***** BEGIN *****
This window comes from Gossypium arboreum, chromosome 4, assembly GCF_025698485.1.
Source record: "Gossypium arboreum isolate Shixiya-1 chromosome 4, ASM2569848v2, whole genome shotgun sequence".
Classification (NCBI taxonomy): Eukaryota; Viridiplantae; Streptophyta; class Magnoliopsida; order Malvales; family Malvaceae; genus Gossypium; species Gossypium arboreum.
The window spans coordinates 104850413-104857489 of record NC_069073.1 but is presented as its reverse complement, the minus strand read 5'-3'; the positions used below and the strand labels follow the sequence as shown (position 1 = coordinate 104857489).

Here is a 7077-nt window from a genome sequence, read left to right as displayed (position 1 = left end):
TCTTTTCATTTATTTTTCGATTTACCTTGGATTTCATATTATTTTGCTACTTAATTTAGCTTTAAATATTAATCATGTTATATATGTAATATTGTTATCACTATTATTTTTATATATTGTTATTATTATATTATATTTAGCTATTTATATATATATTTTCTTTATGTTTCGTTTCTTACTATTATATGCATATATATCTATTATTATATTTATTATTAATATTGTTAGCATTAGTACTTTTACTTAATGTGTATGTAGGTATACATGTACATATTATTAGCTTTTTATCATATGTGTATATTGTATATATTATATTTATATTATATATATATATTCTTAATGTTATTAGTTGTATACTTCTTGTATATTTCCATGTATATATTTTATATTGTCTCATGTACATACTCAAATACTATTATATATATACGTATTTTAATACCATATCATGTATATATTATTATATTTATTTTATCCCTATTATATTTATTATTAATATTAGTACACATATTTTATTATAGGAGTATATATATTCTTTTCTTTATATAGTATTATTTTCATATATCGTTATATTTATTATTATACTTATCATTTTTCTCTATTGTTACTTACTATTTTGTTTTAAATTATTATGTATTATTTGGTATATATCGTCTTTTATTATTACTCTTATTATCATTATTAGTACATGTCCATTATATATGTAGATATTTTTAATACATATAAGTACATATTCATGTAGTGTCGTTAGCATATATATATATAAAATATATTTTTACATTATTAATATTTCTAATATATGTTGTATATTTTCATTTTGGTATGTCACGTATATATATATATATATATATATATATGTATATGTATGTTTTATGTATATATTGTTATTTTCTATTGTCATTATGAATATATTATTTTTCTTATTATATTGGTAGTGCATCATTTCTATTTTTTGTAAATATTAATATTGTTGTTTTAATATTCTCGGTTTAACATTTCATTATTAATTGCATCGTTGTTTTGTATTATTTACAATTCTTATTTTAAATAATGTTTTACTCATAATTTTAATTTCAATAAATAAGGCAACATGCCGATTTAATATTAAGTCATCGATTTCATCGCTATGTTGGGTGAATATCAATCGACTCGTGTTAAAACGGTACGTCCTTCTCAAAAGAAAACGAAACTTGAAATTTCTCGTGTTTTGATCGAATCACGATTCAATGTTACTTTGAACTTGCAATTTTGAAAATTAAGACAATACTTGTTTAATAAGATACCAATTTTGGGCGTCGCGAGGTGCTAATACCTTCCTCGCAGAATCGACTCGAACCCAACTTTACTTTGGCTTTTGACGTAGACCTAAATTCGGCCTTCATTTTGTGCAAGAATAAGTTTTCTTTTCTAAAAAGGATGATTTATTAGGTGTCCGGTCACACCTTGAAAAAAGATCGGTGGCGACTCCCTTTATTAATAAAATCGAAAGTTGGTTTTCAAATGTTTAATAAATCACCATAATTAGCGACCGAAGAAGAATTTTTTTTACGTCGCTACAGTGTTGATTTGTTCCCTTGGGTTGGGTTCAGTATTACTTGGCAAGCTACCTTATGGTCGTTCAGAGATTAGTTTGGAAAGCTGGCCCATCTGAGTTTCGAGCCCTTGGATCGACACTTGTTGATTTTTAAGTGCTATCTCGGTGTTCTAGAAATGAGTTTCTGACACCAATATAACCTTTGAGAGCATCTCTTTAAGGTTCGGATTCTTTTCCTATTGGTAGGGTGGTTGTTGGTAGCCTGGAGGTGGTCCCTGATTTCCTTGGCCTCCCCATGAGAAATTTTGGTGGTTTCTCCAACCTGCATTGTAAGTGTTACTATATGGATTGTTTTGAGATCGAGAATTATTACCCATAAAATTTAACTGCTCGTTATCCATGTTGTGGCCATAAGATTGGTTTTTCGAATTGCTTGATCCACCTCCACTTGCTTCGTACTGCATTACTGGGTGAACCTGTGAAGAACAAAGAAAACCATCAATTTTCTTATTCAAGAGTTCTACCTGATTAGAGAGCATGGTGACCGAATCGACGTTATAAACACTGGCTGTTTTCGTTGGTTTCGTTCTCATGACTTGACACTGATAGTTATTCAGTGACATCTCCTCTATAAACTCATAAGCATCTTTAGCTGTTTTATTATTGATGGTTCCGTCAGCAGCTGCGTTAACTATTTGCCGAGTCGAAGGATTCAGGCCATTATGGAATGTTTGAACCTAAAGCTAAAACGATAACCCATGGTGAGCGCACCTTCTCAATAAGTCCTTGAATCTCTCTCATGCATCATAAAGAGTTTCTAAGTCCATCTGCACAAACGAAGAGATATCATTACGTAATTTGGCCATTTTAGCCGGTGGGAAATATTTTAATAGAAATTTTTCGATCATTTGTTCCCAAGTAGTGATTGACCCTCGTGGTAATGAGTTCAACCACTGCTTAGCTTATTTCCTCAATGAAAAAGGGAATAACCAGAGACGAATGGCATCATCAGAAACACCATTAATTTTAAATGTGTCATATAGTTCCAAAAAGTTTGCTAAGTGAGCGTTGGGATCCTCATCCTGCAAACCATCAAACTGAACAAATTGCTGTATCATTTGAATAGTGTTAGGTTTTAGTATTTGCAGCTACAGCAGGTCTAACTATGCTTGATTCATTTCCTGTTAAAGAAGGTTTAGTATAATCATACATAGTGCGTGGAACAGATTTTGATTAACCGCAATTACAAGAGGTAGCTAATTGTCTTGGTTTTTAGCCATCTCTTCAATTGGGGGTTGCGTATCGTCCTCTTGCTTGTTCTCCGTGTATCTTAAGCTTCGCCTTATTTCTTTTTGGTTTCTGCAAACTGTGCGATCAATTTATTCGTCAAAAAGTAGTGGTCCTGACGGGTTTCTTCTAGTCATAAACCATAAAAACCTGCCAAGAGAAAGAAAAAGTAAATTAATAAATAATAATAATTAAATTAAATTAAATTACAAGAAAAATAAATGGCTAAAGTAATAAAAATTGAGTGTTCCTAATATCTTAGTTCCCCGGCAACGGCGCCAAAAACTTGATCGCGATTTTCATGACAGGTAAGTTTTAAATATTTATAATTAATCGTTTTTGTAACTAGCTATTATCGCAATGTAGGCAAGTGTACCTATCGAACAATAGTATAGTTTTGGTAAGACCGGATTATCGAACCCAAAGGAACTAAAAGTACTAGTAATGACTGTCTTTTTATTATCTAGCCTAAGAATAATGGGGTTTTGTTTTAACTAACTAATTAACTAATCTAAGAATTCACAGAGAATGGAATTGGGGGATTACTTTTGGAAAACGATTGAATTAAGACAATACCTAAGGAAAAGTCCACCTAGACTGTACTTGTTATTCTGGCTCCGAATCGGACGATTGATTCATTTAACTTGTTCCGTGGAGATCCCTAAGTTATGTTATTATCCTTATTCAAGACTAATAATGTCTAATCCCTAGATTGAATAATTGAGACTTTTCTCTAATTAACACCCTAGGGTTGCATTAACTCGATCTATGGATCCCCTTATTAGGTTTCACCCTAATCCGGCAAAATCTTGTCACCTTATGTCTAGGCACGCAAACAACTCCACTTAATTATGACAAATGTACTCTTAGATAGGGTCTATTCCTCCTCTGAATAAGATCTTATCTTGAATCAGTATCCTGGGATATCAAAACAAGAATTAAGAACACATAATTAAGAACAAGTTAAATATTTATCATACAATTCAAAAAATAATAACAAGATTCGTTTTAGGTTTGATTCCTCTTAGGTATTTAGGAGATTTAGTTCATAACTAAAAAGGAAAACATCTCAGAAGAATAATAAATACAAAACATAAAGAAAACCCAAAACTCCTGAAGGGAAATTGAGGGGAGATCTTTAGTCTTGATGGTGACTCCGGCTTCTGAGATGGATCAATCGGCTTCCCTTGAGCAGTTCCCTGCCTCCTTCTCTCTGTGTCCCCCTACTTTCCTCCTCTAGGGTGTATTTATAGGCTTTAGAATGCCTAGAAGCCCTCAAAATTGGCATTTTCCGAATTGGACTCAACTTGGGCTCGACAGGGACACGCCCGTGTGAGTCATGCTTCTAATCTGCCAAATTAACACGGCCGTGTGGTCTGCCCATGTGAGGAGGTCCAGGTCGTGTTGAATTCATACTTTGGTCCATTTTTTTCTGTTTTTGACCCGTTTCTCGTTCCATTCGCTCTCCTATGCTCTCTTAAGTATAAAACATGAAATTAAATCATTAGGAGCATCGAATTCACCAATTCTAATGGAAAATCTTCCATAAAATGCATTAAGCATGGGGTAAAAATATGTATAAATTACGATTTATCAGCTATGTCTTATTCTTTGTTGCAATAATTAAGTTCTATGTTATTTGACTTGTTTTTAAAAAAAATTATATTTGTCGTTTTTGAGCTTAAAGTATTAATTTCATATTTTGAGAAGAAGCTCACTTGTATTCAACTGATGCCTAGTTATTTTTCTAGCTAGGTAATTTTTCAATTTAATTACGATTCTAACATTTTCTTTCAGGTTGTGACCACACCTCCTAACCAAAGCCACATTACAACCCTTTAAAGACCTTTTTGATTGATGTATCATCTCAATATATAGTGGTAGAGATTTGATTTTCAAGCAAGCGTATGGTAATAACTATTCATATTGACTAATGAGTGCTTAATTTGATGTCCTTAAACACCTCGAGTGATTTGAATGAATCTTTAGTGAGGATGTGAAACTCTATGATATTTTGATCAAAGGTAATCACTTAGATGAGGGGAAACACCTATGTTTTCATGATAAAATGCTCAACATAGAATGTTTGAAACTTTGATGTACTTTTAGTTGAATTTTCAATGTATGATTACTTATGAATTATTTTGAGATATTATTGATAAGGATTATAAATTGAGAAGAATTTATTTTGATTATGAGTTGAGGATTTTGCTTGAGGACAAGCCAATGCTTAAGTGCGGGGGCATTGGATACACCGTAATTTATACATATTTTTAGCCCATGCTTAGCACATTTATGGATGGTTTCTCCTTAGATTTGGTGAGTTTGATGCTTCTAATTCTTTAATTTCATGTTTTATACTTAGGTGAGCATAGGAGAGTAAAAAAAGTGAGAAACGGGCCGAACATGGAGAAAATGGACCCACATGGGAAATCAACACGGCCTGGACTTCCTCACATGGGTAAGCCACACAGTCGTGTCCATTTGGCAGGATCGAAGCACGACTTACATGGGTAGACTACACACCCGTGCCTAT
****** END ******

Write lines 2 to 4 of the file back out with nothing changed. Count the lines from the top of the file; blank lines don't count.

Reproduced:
Source record: "Gossypium arboreum isolate Shixiya-1 chromosome 4, ASM2569848v2, whole genome shotgun sequence".
Classification (NCBI taxonomy): Eukaryota; Viridiplantae; Streptophyta; class Magnoliopsida; order Malvales; family Malvaceae; genus Gossypium; species Gossypium arboreum.
The window spans coordinates 104850413-104857489 of record NC_069073.1 but is presented as its reverse complement, the minus strand read 5'-3'; the positions used below and the strand labels follow the sequence as shown (position 1 = coordinate 104857489).